A strategy for whole-class teaching: think, pair, share

While learner-centred approaches  such as ABL have dominated attempts to improve learning in large classes over the last 30 years, we should also remember that carefully structured, teacher-fronted lessons can also be effective, both in mainstream education, and language teaching, where research into large classes emphasises the importance of students being ‘mentally engaged’.

One whole-class teaching strategy often used by effective mainstream teachers, but not so well known in ELT is called ‘think, pair, share’. It can be useful when checking comprehension of reading and listening texts, and also when checking understanding of new vocabulary or grammatical concepts. The teacher asks an important question, but rather than accepting the first answer (which often comes from a strong student), the teacher says ‘think, pair, share’. Students think silently for a few seconds, then they discuss answers to the question in pairs. The teacher then selects a student to share their answer with the whole class. This strategy allows more ‘wait time’, letting students think and then compare their ideas before responding. It can motivate weaker learners to answer, increase the likelihood of successful answers, and if students are encouraged to discuss in English, it can also afford useful speaking practice.

An activity for writing practice: back translation

Although translation activities were ignored in Western teaching methodology for much of the 20th century, they have often been used in large classes in many parts of the world. Today they are once more enjoying a revival in popularity in the West.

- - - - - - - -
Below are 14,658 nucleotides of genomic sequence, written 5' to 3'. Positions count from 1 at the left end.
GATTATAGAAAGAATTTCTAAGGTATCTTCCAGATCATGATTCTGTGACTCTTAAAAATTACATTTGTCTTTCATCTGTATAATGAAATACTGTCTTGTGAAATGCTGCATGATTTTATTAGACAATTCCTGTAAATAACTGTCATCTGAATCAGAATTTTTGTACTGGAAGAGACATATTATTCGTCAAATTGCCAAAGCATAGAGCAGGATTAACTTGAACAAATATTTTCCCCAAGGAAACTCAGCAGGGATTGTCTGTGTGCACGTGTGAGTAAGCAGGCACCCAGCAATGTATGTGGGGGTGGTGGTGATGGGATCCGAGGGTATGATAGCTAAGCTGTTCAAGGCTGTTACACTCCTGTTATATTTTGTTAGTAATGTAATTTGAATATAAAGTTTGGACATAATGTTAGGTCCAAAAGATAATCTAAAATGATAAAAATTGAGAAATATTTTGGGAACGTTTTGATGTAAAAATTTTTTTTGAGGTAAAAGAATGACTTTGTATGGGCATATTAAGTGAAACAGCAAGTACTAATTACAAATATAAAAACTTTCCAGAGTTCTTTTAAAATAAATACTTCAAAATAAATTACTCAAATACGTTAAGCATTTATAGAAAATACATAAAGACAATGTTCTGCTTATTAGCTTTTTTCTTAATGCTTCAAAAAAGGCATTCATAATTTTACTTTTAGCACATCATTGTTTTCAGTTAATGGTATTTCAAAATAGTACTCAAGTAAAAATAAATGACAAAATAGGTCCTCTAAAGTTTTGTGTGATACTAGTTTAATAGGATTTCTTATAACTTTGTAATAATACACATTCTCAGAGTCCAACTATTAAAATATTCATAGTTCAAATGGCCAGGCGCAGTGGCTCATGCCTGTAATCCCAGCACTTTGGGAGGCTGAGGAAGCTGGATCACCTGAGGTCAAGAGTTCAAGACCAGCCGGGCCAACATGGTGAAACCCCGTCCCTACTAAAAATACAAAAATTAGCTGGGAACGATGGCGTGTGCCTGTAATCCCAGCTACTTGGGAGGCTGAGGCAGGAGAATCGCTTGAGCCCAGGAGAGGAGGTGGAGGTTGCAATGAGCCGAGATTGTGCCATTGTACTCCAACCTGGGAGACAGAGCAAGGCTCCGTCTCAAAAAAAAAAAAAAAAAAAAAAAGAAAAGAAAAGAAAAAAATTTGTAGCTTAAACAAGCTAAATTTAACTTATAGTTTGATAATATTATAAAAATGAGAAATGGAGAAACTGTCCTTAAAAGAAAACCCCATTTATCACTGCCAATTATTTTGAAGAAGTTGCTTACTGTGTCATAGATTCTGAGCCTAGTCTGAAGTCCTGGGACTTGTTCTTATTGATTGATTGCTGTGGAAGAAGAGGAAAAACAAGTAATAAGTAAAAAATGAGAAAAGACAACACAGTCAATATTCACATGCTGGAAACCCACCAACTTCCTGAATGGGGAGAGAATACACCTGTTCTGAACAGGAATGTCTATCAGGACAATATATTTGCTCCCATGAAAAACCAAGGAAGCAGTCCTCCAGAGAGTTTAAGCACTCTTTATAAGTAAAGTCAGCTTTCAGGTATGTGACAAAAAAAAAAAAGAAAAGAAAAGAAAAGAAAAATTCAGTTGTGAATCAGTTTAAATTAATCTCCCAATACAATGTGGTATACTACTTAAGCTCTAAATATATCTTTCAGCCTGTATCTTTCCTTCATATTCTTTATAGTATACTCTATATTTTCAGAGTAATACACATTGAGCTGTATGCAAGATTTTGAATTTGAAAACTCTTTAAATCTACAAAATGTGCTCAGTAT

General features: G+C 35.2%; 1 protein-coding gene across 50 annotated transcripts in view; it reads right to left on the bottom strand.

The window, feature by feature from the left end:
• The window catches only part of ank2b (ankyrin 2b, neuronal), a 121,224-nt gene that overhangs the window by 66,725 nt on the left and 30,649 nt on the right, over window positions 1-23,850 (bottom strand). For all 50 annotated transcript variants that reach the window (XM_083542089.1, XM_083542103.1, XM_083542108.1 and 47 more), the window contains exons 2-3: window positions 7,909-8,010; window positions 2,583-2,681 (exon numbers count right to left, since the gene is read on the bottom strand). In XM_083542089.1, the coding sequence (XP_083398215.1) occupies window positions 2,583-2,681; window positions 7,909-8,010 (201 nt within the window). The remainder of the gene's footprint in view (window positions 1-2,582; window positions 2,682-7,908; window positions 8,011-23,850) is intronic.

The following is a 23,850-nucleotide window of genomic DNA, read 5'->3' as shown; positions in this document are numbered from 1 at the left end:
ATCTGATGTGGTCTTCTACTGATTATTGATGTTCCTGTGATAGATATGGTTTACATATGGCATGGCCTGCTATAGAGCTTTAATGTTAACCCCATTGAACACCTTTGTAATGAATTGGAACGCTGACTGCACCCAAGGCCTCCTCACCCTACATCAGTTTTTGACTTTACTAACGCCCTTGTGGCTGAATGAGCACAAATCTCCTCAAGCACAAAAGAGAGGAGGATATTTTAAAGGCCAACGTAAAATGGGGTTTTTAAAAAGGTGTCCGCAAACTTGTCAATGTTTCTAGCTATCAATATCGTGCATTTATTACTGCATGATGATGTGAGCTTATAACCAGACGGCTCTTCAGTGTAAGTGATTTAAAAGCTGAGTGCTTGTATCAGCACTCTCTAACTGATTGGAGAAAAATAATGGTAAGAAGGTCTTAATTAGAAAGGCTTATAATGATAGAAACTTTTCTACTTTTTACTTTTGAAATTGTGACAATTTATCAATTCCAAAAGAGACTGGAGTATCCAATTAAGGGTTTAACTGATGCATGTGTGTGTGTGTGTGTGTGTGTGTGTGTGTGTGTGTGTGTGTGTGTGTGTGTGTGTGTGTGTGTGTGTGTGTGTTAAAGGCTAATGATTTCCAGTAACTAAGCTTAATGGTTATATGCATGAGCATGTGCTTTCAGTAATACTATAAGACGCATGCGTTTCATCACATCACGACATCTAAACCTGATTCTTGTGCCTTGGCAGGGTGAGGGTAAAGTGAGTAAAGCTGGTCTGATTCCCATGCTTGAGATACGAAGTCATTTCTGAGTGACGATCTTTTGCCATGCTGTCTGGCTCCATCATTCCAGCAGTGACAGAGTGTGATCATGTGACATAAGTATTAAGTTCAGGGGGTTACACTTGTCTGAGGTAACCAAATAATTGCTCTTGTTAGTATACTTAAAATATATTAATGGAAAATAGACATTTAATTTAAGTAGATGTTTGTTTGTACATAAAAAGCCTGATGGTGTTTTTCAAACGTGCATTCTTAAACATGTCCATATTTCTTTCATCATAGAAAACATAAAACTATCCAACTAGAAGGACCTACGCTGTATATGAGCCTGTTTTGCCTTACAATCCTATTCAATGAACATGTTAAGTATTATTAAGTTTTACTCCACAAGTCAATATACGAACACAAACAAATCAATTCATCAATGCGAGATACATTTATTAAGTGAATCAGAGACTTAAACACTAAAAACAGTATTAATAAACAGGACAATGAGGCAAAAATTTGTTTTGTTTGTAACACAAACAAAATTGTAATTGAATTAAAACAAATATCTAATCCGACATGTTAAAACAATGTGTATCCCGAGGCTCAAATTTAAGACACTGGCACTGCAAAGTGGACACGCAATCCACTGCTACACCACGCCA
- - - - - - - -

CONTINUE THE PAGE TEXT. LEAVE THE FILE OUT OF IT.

Many teachers of large classes often speak their learners’ first language. This means they can use translation not only for checking understanding, but also for language practice, writing and even speaking. However, for many teachers of large classes, given the importance of exams and writing skills, translation is perhaps most useful to help learners develop their writing skills without the need for correction from the teacher. This can be done using a technique called ‘back translation’ or ‘reverse translation’, which comes from translation studies. It has four stages. First, learners study the features of a model text in English. The text can be as short or as long as you like. Then, they translate it into the mother tongue. Then, the original English text is hidden, and learners must translate their mother tongue text back to English. Finally, they compare this text with the original English text and can note differences, self- or peer-correct errors and even award marks if criteria are simple and clear.

Further resources for teaching English in large classes

Hopefully, the examples given here have inspired you to search widely for ideas to help you teach your large classes effectively. By developing your own solutions, you are also developing your critical thinking skills and creativity, crucial resources for any teacher.

There are a number of useful publications and online resources to support teachers working in large classes. These include the invaluable TELC research network, maintained by the University of Warwick, which includes an updated bibliography and a Facebook group. For practical ideas, the British Council’s resource book, Maximising learning in large classes, is free to download. Teaching Large Multilevel Classes includes lots of ideas for activities that may work in your classes. Books written specifically for contexts where large classes are the norm include my own Teaching English in Africa and The English Language Teacher’s Handbook. For English teachers interested in the challenges of large-class teaching with teachers of other subjects, I have also adapted and made available a free resource booklet for action research in large classes, originally created for Malawian teachers of all subjects. For recent academic discussions of this topic, see relevant chapters in handbooks by Shamim & Kuchah and Shamim.

Several useful British Council webinars relevant to the topic of teaching large classes include: How to manage the correction of writing in large classesEnglish teaching in difficult circumstances; and Using multilingual approaches.

Teachers, sign up for Jason's webinar on teaching English in large classes, taking place on 19 November 2016.